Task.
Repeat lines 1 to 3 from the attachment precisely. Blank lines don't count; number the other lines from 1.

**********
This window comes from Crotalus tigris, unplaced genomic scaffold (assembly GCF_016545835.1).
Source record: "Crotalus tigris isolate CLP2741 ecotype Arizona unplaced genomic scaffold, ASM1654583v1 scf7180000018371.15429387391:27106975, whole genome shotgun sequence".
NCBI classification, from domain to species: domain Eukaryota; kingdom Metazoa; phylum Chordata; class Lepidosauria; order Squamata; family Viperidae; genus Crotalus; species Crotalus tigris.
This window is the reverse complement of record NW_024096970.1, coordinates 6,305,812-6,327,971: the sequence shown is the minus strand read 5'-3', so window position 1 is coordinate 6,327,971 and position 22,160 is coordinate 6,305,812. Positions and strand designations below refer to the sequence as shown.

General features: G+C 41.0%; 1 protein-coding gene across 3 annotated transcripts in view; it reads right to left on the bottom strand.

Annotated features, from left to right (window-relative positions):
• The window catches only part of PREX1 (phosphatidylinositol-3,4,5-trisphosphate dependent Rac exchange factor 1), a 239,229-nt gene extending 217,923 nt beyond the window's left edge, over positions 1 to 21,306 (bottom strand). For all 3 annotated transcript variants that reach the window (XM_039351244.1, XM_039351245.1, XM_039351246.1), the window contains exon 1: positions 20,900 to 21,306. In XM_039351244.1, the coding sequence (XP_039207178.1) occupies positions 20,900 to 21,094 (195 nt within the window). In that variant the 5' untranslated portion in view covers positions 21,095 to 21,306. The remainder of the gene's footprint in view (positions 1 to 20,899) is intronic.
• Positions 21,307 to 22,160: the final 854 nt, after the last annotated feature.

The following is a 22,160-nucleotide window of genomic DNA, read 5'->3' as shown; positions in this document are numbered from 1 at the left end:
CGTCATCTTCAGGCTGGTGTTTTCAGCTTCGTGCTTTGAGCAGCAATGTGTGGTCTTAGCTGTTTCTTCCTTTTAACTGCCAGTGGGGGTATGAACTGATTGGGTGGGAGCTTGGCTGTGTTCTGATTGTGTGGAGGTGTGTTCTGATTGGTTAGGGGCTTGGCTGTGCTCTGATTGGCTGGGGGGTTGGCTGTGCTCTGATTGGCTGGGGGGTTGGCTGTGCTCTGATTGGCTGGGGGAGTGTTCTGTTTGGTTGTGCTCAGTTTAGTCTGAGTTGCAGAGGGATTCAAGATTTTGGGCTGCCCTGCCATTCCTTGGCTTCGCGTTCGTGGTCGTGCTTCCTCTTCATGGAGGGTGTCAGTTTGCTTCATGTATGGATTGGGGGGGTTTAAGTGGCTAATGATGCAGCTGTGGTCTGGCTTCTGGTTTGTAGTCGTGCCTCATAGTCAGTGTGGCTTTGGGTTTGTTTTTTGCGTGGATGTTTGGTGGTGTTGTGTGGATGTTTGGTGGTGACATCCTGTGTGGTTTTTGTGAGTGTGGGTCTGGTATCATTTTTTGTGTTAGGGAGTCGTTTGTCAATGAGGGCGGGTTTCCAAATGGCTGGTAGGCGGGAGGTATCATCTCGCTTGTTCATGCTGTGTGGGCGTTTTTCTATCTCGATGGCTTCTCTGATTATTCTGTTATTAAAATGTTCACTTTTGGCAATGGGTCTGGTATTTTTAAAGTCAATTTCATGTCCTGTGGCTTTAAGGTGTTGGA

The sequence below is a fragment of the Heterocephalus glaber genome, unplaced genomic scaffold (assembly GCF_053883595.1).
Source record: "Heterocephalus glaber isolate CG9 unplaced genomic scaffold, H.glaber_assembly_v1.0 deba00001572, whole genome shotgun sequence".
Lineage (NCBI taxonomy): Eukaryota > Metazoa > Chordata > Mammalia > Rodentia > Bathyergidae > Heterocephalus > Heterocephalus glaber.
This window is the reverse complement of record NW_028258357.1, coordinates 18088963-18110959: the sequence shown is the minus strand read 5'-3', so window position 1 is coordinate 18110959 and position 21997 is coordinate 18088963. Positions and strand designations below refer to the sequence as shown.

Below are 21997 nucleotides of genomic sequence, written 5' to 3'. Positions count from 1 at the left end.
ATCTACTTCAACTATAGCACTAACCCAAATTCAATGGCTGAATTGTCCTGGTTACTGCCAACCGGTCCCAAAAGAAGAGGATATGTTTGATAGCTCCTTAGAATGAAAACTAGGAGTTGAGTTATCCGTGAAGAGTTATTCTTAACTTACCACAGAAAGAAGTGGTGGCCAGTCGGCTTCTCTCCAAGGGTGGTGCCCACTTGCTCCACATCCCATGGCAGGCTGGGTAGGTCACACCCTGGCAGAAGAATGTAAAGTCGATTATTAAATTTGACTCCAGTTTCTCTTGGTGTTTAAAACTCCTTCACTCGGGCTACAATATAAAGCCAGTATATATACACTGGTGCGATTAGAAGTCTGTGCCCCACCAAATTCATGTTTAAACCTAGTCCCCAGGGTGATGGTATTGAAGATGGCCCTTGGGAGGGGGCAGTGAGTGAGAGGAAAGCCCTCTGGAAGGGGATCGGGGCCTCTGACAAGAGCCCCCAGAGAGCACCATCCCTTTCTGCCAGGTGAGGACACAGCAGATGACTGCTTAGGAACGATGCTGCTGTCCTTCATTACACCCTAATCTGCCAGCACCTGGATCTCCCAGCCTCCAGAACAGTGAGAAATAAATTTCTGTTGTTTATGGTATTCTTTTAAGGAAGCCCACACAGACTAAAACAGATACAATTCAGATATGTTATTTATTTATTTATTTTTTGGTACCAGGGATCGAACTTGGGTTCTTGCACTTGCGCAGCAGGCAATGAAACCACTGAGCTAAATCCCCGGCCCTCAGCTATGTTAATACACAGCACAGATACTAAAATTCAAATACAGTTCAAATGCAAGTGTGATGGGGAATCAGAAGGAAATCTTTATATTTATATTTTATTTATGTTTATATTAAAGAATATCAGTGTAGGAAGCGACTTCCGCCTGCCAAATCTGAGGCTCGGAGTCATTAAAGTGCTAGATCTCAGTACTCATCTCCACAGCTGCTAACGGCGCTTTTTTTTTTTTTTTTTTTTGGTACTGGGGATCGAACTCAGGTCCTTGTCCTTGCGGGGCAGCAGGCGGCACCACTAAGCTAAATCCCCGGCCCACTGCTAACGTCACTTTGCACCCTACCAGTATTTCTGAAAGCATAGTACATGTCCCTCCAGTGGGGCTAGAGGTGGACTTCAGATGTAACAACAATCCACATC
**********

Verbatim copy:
This window comes from Crotalus tigris, unplaced genomic scaffold (assembly GCF_016545835.1).
Source record: "Crotalus tigris isolate CLP2741 ecotype Arizona unplaced genomic scaffold, ASM1654583v1 scf7180000018371.15429387391:27106975, whole genome shotgun sequence".
NCBI classification, from domain to species: domain Eukaryota; kingdom Metazoa; phylum Chordata; class Lepidosauria; order Squamata; family Viperidae; genus Crotalus; species Crotalus tigris.